1. I have been a telecom consultant – technical and strategy related for 10 years now – working for the biggest operators and vendors over 3 different continents. I am 33 years old. Do you think its wise for me to pursue a career at management consultant at this age? I just did my MBA (Distance Learning) from Warwick.,

    2. I was interested to buy your consulting resume package. Do you think it will be beneficial for me, considering I am going to apply for a ‘experienced position’? And is LOMS aimed to help experienced candidates like me?

    Ok, thats 3 questions!



  • Aakash Aug 29, 2016, 12:57 pm


    Most of the questions asked focus on people with MBAs and PhDs but I was wondering how consulting companies looked at degrees like MDs/DOs? I am currently a medical student and was wondering what the process would look like for me/what would you look for a medical candidate who was curious about a career in consulting.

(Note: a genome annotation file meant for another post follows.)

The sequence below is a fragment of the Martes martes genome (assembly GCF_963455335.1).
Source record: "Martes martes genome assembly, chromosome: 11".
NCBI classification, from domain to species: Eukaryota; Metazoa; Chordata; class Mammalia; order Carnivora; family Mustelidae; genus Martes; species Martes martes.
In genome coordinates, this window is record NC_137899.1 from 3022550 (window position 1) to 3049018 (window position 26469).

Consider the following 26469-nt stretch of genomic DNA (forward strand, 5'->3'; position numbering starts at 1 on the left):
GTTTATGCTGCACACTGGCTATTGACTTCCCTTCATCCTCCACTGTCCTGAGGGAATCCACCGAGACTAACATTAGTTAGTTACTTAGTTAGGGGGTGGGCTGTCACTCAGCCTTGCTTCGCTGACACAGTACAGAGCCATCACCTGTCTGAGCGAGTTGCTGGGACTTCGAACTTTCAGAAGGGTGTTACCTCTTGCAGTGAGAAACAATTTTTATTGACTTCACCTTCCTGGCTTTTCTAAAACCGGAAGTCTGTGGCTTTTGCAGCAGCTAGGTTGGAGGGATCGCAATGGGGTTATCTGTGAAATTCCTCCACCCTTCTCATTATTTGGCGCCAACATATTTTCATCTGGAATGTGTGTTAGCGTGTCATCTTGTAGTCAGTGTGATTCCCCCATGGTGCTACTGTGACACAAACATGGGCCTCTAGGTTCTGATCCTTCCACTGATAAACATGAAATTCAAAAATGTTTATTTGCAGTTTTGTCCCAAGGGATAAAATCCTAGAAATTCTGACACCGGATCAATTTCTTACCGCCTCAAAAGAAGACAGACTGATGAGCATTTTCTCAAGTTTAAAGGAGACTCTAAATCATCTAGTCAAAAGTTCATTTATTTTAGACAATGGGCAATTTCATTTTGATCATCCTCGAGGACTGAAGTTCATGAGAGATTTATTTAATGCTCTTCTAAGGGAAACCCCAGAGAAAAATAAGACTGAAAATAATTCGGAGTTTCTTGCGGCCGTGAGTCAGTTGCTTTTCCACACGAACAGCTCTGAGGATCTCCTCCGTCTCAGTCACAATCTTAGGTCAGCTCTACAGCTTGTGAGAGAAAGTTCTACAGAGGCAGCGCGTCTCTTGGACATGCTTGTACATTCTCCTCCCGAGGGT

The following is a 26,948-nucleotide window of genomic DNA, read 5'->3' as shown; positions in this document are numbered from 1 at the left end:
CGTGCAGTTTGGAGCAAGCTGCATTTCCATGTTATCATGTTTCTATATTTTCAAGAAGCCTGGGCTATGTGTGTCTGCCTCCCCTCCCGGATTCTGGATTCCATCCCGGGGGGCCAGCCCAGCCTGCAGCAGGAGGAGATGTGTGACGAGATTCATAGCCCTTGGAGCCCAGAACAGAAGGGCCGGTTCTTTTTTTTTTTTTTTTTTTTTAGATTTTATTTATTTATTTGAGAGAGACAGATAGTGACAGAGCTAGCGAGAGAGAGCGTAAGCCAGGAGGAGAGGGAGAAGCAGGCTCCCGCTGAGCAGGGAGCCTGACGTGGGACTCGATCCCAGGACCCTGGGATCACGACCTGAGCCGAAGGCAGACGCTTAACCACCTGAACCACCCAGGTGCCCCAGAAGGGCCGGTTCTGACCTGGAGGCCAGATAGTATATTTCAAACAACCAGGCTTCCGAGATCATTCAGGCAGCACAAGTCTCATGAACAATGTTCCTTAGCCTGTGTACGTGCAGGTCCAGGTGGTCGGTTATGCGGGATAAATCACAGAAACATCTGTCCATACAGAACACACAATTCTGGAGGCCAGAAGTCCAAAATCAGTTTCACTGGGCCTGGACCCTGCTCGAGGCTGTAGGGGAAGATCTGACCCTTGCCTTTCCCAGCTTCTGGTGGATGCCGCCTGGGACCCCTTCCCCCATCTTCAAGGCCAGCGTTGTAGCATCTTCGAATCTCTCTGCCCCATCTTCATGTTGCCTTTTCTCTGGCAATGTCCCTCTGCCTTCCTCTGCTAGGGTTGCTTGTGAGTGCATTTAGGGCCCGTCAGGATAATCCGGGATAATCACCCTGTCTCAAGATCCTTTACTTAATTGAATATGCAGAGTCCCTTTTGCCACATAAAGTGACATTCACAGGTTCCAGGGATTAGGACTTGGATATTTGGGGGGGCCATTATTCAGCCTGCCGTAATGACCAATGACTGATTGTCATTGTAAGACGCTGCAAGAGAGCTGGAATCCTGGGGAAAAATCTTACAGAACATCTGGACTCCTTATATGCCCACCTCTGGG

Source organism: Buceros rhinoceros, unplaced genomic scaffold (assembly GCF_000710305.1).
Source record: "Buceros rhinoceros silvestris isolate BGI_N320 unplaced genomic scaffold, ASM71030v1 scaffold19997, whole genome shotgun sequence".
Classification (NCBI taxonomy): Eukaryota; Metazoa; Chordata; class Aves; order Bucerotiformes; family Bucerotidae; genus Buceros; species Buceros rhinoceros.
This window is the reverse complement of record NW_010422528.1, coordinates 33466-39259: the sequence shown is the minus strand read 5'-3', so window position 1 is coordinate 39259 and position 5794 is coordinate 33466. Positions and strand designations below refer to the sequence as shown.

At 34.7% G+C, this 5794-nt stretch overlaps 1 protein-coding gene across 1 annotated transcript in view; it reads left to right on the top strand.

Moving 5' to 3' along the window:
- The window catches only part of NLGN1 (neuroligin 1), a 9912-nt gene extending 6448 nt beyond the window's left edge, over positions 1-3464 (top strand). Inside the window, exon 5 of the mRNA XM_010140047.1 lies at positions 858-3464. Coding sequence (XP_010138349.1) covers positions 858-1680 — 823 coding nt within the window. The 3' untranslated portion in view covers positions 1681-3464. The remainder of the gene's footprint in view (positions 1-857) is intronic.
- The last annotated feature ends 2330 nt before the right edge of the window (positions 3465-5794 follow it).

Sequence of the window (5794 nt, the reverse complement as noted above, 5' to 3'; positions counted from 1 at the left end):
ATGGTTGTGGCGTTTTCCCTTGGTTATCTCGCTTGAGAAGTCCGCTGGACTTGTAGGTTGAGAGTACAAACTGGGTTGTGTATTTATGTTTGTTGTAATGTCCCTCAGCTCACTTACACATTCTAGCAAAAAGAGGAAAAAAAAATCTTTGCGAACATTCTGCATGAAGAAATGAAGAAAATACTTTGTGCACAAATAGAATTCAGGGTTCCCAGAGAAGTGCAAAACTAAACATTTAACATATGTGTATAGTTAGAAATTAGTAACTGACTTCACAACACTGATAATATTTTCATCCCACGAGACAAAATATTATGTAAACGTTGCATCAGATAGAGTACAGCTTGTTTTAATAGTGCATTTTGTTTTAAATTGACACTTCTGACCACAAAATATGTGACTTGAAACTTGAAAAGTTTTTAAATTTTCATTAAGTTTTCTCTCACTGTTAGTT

All the Best,

    • Victor Cheng Sep 13, 2016, 4:33 pm


      Firms, McKinsey especially, do hire MD types. They are great with health care clients. Process is similar as PhD recruiting process generally. Expectations and qualification criteria are similar.


  • Sandy Sep 1, 2016, 2:54 am

    Hi Victor,

    I really appreciate your time with us. Your comments are invaluable. I was curious how excellent is required by BA of top 5. I feel a lot of students have even much better experiences than mine. I don’t really have a “check-able” big name on my resume.

    – Ivy/ GPA 3.7/ Master/ Not business or engineering major/ GRE V85%+ Q95%